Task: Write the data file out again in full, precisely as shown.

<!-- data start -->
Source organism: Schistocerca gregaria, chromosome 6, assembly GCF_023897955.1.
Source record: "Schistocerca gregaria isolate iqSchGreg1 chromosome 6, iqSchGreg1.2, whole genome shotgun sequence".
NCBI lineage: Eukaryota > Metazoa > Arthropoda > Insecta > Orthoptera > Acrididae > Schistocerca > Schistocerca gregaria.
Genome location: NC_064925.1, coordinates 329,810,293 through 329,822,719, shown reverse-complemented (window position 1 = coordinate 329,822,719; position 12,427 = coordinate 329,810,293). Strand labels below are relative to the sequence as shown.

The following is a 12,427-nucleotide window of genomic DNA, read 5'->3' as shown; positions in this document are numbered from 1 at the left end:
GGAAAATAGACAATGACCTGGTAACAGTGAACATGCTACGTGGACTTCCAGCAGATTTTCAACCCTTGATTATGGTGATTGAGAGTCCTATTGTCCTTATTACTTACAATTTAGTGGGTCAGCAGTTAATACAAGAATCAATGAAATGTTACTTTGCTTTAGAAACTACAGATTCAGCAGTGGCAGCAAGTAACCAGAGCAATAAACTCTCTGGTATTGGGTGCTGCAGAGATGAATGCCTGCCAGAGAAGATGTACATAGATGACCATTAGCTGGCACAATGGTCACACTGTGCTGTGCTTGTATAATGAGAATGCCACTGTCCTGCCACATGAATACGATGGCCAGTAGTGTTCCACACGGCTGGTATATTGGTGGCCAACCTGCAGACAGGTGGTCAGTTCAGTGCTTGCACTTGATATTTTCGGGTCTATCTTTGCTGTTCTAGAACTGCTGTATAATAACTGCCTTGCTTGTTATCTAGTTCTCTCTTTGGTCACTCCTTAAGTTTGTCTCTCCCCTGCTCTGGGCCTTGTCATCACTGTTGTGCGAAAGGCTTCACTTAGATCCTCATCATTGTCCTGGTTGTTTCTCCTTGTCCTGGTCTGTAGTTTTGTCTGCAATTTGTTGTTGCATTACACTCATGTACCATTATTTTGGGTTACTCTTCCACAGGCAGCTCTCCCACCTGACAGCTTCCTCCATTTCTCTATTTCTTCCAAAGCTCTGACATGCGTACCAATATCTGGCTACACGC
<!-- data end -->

Source organism: Schistocerca gregaria, chromosome 6, assembly GCF_023897955.1.
Source record: "Schistocerca gregaria isolate iqSchGreg1 chromosome 6, iqSchGreg1.2, whole genome shotgun sequence".
NCBI lineage: Eukaryota > Metazoa > Arthropoda > Insecta > Orthoptera > Acrididae > Schistocerca > Schistocerca gregaria.
Genome location: NC_064925.1, coordinates 329,810,293 through 329,822,719, shown reverse-complemented (window position 1 = coordinate 329,822,719; position 12,427 = coordinate 329,810,293). Strand labels below are relative to the sequence as shown.

The following is a 12,427-nucleotide window of genomic DNA, read 5'->3' as shown; positions in this document are numbered from 1 at the left end:
GGAAAATAGACAATGACCTGGTAACAGTGAACATGCTACGTGGACTTCCAGCAGATTTTCAACCCTTGATTATGGTGATTGAGAGTCCTATTGTCCTTATTACTTACAATTTAGTGGGTCAGCAGTTAATACAAGAATCAATGAAATGTTACTTTGCTTTAGAAACTACAGATTCAGCAGTGGCAGCAAGTAACCAGAGCAATAAACTCTCTGGTATTGGGTGCTGCAGAGATGAATGCCTGCCAGAGAAGATGTACATAGATGACCATTAGCTGGCACAATGGTCACACTGTGCTGTGCTTGTATAATGAGAATGCCACTGTCCTGCCACATGAATACGATGGCCAGTAGTGTTCCACACGGCTGGTATATTGGTGGCCAACCTGCAGACAGGTGGTCAGTTCAGTGCTTGCACTTGATATTTTCGGGTCTATCTTTGCTGTTCTAGAACTGCTGTATAATAACTGCCTTGCTTGTTATCTAGTTCTCTCTTTGGTCACTCCTTAAGTTTGTCTCTCCCCTGCTCTGGGCCTTGTCATCACTGTTGTGCGAAAGGCTTCACTTAGATCCTCATCATTGTCCTGGTTGTTTCTCCTTGTCCTGGTCTGTAGTTTTGTCTGCAATTTGTTGTTGCATTACACTCATGTACCATTATTTTGGGTTACTCTTCCACAGGCAGCTCTCCCACCTGACAGCTTCCTCCATTTCTCTATTTCTTCCAAAGCTCTGACATGCGTACCAATATCTGGCTACACGC